1764
ENGLISH POETRY 1579-1830: SPENSER AND THE TRADITION

Elegiac Ballad.

London Chronicle (20 September 1764) 276.

Anonymous


Twelve anapestic quatrains, not signed. In this variation on the series of love-poems in the measure adopted by Nicholas Rowe and William Shenstone, the pastoral ballad becomes an "elegiac" ballad. The speaker of this particularly dark poem is an abandoned adulteress struggling with her conscience: "To whom, tell me now, can I speak, | That will not reproach and exclaim? | And read through the Blush on this Cheek, | That Guilt is the Parent of Shame?" The topic is ballad material. This lyric found at least one admirer, for another "Elegiac Ballad" was published in the Public Advertiser on 21 November.

In 1798 this poem was reprinted in the American Mercury [Hartford] under the title "Verses, written by a young Lady, who was seduced, and deserted by her Lover."



Where now is that sun of repose,
That once used to smile on this Breast,
On the Morn that so genially rose,
And at eve set so kindly in rest?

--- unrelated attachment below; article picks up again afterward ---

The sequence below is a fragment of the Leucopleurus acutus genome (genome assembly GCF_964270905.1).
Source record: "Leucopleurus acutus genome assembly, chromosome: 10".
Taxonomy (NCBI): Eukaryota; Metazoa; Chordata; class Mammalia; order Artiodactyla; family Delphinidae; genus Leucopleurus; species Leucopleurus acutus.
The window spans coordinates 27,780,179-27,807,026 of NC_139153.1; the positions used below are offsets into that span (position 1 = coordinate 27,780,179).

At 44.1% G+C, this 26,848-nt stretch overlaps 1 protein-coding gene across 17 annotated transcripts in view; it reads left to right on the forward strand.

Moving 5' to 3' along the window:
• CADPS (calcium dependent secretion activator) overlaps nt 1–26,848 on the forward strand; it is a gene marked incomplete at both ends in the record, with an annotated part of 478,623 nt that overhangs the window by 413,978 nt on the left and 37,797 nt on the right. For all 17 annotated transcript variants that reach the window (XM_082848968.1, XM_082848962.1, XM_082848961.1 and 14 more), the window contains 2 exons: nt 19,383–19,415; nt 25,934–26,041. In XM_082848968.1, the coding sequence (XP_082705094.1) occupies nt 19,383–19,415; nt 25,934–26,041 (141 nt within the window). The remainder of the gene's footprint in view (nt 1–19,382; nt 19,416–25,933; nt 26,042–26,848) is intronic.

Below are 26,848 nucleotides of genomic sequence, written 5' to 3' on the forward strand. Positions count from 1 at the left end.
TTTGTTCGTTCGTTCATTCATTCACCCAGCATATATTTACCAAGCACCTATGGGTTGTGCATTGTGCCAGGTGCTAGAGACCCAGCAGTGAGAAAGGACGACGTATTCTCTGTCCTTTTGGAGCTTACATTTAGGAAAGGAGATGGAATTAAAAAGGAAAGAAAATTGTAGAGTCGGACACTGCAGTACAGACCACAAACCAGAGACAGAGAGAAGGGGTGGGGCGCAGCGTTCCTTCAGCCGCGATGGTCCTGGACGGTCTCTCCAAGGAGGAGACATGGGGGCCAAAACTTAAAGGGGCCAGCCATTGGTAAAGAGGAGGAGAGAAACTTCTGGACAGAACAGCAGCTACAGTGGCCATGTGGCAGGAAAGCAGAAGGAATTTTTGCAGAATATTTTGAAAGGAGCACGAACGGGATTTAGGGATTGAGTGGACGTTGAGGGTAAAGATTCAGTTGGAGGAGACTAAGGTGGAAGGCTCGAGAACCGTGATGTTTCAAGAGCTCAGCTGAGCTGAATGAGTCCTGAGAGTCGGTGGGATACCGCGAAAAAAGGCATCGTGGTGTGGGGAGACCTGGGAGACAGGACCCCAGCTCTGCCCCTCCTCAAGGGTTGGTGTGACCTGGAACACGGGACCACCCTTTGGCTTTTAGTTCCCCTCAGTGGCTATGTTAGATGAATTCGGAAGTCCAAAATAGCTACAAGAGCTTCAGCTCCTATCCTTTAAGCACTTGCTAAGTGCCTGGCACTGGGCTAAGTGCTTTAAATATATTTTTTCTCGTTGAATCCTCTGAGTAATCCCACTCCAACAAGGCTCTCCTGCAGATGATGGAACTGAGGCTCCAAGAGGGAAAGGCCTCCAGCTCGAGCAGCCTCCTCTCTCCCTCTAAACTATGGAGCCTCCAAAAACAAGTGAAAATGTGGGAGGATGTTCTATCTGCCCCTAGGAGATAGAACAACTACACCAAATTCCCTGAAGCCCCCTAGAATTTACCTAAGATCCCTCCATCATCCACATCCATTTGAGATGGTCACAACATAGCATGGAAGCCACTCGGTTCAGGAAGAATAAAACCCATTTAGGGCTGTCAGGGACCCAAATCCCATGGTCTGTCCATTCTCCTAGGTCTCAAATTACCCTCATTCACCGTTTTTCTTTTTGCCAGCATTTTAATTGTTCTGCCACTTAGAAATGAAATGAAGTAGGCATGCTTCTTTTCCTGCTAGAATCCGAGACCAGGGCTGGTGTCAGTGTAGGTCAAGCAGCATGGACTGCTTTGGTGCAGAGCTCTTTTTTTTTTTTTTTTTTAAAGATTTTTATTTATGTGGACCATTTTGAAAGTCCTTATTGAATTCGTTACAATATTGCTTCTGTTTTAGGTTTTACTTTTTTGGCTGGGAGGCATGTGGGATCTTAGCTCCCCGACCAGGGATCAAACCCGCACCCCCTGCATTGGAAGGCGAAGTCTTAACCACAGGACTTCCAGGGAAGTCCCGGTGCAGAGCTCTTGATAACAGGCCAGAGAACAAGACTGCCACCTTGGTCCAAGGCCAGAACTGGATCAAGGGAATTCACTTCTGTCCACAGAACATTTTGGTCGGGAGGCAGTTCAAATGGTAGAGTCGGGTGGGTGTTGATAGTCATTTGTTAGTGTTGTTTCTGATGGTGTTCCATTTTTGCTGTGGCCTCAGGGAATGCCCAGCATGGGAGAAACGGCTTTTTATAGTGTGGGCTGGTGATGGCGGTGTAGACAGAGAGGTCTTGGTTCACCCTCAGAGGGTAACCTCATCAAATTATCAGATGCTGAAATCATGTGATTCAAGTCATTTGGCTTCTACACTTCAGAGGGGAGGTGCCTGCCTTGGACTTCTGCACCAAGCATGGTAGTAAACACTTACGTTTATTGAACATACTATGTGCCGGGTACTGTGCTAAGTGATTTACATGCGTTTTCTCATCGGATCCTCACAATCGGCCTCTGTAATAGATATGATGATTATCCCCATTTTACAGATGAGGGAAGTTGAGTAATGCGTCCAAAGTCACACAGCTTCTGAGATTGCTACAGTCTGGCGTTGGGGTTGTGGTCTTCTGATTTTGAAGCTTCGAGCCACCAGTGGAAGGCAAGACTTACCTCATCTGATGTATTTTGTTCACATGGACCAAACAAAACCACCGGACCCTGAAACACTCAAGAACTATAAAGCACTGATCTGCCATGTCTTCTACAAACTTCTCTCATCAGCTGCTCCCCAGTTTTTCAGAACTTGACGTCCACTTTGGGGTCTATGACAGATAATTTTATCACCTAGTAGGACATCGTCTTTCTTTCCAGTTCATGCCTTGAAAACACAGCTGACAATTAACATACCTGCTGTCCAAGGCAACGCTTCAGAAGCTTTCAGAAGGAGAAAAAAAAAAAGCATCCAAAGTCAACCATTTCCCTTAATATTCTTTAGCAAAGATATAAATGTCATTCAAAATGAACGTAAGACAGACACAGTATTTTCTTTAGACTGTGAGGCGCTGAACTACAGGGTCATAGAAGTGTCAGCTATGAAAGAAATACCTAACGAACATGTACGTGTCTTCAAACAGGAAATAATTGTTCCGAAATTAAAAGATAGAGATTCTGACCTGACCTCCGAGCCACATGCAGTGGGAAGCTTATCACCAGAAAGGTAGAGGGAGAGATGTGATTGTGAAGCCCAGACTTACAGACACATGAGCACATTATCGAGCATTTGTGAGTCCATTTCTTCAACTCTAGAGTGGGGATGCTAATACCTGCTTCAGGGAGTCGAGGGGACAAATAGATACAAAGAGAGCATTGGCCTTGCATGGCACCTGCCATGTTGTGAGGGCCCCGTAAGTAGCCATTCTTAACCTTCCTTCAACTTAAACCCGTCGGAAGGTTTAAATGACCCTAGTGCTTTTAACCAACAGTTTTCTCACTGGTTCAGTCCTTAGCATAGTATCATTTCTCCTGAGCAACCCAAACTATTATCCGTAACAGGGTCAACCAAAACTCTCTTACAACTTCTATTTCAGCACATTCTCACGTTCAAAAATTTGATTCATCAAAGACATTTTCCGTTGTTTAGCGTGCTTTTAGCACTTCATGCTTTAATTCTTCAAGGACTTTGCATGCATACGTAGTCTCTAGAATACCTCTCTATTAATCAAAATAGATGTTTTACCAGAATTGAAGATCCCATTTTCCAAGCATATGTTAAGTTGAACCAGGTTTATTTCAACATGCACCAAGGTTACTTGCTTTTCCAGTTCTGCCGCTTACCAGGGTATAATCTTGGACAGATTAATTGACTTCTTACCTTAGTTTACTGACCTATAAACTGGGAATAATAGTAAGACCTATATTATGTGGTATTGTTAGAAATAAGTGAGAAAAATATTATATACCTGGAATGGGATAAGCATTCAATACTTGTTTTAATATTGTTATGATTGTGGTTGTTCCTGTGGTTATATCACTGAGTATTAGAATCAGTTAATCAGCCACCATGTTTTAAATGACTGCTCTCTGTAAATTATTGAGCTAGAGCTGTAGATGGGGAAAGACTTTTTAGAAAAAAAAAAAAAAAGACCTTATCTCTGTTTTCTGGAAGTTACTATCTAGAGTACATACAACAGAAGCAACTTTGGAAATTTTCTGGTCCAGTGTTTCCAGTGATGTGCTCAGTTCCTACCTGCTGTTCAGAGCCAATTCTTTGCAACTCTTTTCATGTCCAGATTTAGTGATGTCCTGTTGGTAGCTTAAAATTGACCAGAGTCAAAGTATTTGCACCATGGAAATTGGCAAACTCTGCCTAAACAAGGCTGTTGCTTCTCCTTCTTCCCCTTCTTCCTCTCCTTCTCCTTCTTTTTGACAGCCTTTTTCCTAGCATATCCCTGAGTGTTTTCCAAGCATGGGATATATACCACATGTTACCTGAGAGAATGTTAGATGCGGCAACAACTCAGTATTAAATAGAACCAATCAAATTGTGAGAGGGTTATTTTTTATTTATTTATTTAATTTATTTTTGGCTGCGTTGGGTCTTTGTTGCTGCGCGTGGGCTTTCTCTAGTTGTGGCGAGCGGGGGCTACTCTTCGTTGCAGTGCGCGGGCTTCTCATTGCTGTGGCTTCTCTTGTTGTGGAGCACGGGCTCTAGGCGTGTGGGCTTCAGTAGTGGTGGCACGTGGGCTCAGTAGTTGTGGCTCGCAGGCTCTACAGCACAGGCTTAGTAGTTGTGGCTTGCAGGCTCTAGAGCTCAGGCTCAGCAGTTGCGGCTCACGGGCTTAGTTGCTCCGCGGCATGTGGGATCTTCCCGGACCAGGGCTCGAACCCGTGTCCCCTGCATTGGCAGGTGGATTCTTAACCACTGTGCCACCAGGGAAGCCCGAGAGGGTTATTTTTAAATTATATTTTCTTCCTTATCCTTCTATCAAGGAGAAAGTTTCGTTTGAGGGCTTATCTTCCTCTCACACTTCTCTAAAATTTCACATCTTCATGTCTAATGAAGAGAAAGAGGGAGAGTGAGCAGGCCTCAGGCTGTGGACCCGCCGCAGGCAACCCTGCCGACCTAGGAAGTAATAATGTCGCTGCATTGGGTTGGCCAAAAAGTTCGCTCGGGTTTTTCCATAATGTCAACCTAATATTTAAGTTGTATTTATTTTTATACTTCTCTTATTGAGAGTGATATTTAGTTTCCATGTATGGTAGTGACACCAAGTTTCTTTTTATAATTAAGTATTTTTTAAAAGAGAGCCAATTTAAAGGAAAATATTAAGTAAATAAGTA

Alas! all withdrawn from my sight,
On the Morning no longer it beams;
And, instead of contentment at night,
Spreads horror alone in my dreams.

O Belmour! why e'er did I hear
What I knew must be death to believe?
Or drink up a strain with my ear,
When I saw it was meant to deceive?

To whom, tell me now, can I speak,
That will not reproach and exclaim?
And read through the blush on this cheek,
That guilt is the parent of shame?

In vain the dark grove do I try,
Some respite from censure to find;
But, Oh! from a world I may fly,
Yet cannot escape from my mind!

In the thickest recess of the shade,
My conscience cries, "Flavia, see there,
What a wretch a fond father is made,
What a mother is plung'd in despair."

The Zephyr's most innocent gale
Now seems at my conduct to roar;
And the stream, as it winds through the dale,
Says, "Flavia is spotless no more."

At church, in the moment of pray'r,
Remorse lifts her terrible rod,
And harrows my soul with despair,
Though I kneel at the throne of my God.

'Tis just; — and I cannot upbraid,
For Belmour yet swells in my eye;
And this bosom, though basely betray'd,
Still heaves with too tender a sigh!

In spite of religion's pure breath,
The softest ideas will rise;
And I doat to distraction and death,
While I labour to hate and despise.

Come, grave, then, thou best of reliefs,
Regardless of season or time,
At once give an End to my griefs,
And a Lethe to wash o'er my crime.

Yet cease not, ye tears, still to flow
From the fount of contrition or love;
So th' excess of my sorrows below
May purchase my pardon above.

[p. 276]